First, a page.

N Korea Won’t ‘Surrender’ or Make Concessions - Scholar on Fresh Missile Tests

N Korea Won’t ‘Surrender’ or Make Concessions - Scholar on Fresh Missile Tests

The three new missiles North Korean leader Kim Jong Un has tested over the past week are eerily familiar to military experts: They look just like a controversial and widely copied missile the Russian military has deployed to Syria and has been actively trying to sell overseas for years.

The tensions in 2017 were followed by a surprising diplomatic outreach by North Korean leader Kim Jong Un in 2018, when he attended summits with the South Korean and Chinese presidents and with U.S. President Donald Trump.

The tests came five days after North Korea fired multiple short-range projectiles into the East Sea from Wonsan.

In testing missiles that pose a threat to South Korea rather than the U.S. mainland, some experts think Kim is seeing how far he can press President Trump.

President Trump said it was not enough to ruin his relationship with Kim Jung Un.

Pyongyang fired a number of unidentified projectiles on Thursday afternoon, after a USA envoy visited Seoul for discussions on breaking the nuclear deadlock, according to the Republic of Korea's Yonhap News Agency. North Korea also ridiculed South Korea for criticizing those launches.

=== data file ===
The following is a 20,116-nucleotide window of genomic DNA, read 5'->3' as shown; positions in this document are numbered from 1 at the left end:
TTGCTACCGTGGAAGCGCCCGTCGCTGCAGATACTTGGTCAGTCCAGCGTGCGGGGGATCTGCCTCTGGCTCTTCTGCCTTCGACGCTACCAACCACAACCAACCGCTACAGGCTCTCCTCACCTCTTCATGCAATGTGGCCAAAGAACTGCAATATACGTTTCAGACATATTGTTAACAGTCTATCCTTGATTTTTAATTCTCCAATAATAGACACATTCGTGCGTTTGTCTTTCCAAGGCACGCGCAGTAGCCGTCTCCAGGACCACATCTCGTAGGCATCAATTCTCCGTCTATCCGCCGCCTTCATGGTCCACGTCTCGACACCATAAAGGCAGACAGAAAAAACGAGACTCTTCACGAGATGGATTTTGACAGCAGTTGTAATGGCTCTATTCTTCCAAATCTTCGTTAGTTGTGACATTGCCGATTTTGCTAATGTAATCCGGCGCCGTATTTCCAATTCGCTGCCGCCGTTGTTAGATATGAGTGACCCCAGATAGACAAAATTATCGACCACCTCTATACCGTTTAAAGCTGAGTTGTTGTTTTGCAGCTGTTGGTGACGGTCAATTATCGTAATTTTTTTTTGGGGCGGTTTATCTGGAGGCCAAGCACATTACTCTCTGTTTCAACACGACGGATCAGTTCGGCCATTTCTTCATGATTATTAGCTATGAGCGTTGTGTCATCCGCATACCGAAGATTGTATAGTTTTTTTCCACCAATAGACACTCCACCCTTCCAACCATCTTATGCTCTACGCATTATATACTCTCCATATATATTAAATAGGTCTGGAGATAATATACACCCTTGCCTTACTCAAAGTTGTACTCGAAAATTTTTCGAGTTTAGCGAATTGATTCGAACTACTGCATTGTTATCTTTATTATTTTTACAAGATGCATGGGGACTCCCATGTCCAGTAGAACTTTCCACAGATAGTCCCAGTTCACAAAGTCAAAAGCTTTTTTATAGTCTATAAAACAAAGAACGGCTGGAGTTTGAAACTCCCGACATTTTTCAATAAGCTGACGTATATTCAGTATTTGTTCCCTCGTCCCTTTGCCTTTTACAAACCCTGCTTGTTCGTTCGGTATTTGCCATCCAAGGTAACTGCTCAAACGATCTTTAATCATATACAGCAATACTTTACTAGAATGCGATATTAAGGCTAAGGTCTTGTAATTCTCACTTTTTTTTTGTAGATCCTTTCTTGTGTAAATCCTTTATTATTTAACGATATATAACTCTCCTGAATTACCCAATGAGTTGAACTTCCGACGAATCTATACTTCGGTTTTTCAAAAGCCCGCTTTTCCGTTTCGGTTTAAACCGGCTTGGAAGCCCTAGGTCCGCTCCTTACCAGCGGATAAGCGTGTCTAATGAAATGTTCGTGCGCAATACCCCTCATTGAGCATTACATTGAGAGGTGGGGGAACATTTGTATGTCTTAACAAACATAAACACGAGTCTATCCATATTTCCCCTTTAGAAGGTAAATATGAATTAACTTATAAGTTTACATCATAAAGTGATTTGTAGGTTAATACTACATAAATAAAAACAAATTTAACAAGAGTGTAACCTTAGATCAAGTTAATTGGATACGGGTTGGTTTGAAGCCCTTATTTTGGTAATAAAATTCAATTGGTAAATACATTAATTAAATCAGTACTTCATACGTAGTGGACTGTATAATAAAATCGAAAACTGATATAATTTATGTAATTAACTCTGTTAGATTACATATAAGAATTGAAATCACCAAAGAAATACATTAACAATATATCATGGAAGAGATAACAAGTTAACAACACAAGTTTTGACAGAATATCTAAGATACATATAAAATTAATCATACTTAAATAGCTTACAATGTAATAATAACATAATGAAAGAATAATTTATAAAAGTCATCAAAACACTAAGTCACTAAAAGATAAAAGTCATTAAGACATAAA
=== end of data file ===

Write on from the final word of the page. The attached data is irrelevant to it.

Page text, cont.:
North Korea fired two short-range ballistic missiles Thursday (May 9) at 4:30 pm local time, according to South Korean military sources quoted by Fox News.

Chuck Prichard, a spokesman for the Defense POW/MIA Accounting Agency, confirmed Kim's officials have not contaced them since the collapse of the summit in Hanoi.

"Kim Jong Un has given the United States until the end of the year to rethink its approach", he said.

Why has the Korean peninsula been divided?

On the morning of May 4 (Korean time) at its test site in Wonson, North Korea tested a new nuclear capable solid-fuel short range ballistic missile (SRBM), ending a 522 day missile testing moratorium that held since last intercontinental ballistic missile (ICBM) test on November 29, 2017.

A senior Japanese diplomat said Tokyo will wait to see how the U.N. Security Council will respond to North Korea's move as Pyongyang is prohibited from conducting ballistic missile tests under its sanctions resolutions.


The missiles were short-range and the launches do not mean Kim has made a decision to end his self-imposed moratorium on testing long-range missiles that could reach the United States mainland.

"I don't think we should get too excited about a short-range test unless someone can tell us that it was a long-range test that failed", Ganyard said.

"You can tell from the low apogee that this missile maneuvers a bit in boost to defeat missile defenses and aircraft hunting the launcher", said Jeffrey Lewis of CNS.

The official said the only way to "break the current mutual distrust" was for Abe to hold unconditional talks with Kim, Efe news reported. "And also to stabilise this situation as soon as possible by completing, in the near future, a comprehensive plan of action on denuclearization and reciprocal measures, that both the United States and North Korea will be ready to accept, so that Pyongyang can return to denuclearisation talks", Cheong Seong-Chang concluded.

North Korea last conducted a major missile test in November 2017 when it flight-tested the Hwasong-15 and demonstrated the potential capability to reach deep into the US mainland.


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